Publications

In addition to the NACLA Report on the Americas, NACLA publishes books, anthologies and pamphlets for classroom and activist use. Some of our most important historic publications include Who Rules Columbia? (1968), the NACLA Research Methodology Guide (1970), and the Incredible Rocky series of comic books (1973). We hope to have more of these publications available online in the future.

Recent publications include:

Dispatches from Latin America: On the Frontlines Against Neoliberalism
Edited by Vijay Prashad and Teo Ballvé
South End Press

From the laboratory of neoliberalism—popularly known as “globalization”—Latin America has transformed itself into a launching pad for resistance. In Dispatches from Latin America, 28 authors report on countries from Mexico to Argentina to map the contemporary political and social territory. Drawn from the pages of the well-respected NACLA Report, this collection offers a riveting series of accounts that bring new insight into the region’s struggles and victories.
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Dispatches from Latin America: On the Frontlines Against Neoliberalism Dispatches from Latin America: On the Frontlines Against Neoliberalism

Latin America after Neoliberalism: Turning the Tide in the 21st Century?
Edited by Eric Hershberg and Fred Rosen
The New Press

Beginning in the 1980s, Latin America became a laboratory for the ideas and policies of neoliberalism. Now the region is an epicenter of dissent from neoliberal ideas and resistance to U.S. economic and political dominance; Latin America’s political map is being redrawn. Published in conjunction with The New Press, Latin America After Neoliberalism attempts to make sense of the ongoing upheavals throughout the continent as it moves into the vanguard of an international rejection of neoliberalism for a new and viable progressive alternative.
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Latin America After Neoliberalism: Turning the Tide in the 21st Century? Latin America After Neoliberalism: Turning the Tide in the 21st Century?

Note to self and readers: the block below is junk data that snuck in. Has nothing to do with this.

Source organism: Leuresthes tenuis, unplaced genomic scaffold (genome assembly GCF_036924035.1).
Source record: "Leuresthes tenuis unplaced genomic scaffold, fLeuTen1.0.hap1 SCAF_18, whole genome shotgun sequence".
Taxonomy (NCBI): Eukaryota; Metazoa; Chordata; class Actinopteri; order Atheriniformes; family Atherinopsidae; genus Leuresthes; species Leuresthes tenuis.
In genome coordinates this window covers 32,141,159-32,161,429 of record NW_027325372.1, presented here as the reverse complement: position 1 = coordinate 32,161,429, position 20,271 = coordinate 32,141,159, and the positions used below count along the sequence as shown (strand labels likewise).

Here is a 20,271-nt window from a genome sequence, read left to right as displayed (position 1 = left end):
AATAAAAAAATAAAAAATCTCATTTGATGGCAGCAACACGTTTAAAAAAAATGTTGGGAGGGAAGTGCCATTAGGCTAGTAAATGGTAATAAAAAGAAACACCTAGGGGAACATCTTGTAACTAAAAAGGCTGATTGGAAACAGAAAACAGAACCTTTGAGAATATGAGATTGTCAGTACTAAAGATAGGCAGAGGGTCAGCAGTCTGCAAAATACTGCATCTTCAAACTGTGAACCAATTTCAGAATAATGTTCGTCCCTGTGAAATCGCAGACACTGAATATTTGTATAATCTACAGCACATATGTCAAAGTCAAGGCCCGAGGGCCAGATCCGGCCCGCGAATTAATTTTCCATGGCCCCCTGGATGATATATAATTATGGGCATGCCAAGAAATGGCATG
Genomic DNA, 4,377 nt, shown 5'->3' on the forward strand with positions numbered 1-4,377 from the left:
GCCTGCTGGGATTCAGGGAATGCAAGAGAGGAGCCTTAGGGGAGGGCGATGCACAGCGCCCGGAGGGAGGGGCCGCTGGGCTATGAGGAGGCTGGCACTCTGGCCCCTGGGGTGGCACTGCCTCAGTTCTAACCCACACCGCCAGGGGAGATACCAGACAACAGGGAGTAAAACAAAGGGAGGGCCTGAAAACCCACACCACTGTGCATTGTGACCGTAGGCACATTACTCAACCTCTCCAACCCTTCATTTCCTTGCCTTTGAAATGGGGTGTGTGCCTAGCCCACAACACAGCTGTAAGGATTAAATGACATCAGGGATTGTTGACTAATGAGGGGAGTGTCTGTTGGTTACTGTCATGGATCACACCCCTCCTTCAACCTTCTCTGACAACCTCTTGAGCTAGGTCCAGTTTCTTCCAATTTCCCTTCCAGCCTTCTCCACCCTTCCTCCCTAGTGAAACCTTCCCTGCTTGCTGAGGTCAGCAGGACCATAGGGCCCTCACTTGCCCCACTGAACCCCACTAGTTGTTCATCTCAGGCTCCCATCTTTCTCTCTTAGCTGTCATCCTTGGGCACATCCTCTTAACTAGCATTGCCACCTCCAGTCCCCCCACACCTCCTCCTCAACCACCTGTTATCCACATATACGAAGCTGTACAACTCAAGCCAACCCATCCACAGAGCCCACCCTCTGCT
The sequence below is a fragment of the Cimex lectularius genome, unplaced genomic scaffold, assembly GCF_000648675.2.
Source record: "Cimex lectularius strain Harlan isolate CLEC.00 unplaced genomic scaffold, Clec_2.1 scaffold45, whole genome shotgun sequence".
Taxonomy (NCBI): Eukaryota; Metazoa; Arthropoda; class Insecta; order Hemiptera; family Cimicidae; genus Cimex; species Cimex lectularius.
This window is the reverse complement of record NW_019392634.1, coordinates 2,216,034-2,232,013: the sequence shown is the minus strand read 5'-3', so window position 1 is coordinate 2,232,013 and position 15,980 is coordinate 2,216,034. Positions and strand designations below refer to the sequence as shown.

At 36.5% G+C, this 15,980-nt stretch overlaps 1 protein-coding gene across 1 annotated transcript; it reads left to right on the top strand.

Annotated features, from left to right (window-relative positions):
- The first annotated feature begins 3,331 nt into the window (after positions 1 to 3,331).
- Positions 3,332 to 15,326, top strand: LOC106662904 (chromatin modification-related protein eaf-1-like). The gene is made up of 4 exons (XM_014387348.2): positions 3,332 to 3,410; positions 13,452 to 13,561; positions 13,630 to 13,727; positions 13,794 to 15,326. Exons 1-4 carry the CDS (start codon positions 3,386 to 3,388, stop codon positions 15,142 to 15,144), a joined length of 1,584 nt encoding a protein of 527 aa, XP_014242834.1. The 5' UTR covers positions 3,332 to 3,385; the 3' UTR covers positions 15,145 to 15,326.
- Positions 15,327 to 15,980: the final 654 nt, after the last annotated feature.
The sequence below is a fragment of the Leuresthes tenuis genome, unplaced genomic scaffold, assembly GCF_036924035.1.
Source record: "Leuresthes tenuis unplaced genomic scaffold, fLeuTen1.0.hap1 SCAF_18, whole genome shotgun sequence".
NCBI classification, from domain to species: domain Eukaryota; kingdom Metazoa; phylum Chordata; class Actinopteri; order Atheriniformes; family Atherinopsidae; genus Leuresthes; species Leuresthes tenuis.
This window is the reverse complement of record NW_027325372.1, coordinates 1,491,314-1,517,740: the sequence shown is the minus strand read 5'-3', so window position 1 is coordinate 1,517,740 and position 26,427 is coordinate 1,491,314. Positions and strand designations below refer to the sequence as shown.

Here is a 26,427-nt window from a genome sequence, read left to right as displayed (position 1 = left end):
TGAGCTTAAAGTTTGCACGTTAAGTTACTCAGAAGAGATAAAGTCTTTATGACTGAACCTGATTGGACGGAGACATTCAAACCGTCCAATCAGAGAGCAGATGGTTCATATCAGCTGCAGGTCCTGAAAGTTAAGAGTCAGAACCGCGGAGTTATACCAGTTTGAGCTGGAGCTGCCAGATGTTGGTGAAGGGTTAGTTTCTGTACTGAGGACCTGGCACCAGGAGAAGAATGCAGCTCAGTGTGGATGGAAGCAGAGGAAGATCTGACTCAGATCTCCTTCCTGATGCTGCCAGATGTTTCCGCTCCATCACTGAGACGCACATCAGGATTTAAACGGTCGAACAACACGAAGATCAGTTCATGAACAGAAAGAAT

We also feature books published by NACLA Board of Directors and Editorial Committee members. Here are some highlights:

Empire and Dissent: The United States and Latin America
Edited by Fred Rosen
Duke University Press

Since the early nineteenth century, the United States has repeatedly intervened in the affairs of Latin American nations to pursue its own interests and to “protect” those countries from other imperial powers or from internal “threats.” The resentment and opposition generated by the encroachment of U.S. power has been evident in the recurrent attempts of Latin American nations to pull away from U.S. dominance and in the frequent appearance of popular discontent and unrest directed against imperialist U.S. policies. In Empire and Dissent, senior Latin Americanists explore the interplay between various dimensions of imperial power and the resulting dissent and resistance.
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Empire and Dissent: The United States and Latin America Empire and Dissent: The United States and Latin America

The World of Mexican Migrants: The Rock and the Hard Place
By Judith Adler Hellman
The New Press

The World of Mexican Migrants looks at the aftereffects of the radical economic and political shifts of Mexico in the 1990s through the eyes of those who, no longer able to eke out even a modest living in their homeland, have come to the United States.Drawing on five years of in-depth interviews, Hellman offers a much-needed humanizing perspective on the estimated 6 million undocumented Mexican migrants living in the United States, people whose voices are rarely heard in the din of angry political debate and talk-radio rhetoric on immigration.
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The World of Mexican Migrants: The Rock and the Hard Place The World of Mexican Migrants: The Rock and the Hard Place

Empire's Workshop: Latin America, the United States, and the Rise of the New Imperialism